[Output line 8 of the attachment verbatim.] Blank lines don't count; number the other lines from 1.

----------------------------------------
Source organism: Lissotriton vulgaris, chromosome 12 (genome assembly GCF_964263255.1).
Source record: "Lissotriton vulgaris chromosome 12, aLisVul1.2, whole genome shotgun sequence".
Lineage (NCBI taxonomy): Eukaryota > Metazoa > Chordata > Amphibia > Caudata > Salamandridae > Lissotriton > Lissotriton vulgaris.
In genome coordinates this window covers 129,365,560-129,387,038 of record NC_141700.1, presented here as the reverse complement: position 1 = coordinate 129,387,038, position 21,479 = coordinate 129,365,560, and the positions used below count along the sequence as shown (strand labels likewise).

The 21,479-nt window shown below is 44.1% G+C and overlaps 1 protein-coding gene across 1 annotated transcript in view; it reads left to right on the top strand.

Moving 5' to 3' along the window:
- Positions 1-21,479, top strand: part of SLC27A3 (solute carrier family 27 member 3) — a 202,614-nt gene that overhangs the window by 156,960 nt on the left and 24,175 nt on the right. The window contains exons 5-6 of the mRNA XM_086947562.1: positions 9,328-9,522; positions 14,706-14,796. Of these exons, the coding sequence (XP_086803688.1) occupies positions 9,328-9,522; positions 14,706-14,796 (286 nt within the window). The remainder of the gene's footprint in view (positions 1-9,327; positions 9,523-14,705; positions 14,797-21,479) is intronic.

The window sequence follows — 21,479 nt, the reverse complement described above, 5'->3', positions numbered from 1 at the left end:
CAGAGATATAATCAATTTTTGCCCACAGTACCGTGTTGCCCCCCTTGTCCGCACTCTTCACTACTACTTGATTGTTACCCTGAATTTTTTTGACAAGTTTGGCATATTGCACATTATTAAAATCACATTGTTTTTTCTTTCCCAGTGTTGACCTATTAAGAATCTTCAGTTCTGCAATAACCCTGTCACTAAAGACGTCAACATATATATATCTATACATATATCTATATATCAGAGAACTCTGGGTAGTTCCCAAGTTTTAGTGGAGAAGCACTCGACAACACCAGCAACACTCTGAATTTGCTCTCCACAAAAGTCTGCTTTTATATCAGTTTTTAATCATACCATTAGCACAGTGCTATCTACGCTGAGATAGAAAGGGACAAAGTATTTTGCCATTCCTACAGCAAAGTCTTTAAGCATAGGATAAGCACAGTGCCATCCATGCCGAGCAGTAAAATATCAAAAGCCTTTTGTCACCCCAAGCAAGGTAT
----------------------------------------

The window sequence follows — 21,479 nt, the reverse complement described above, 5'->3', positions numbered from 1 at the left end: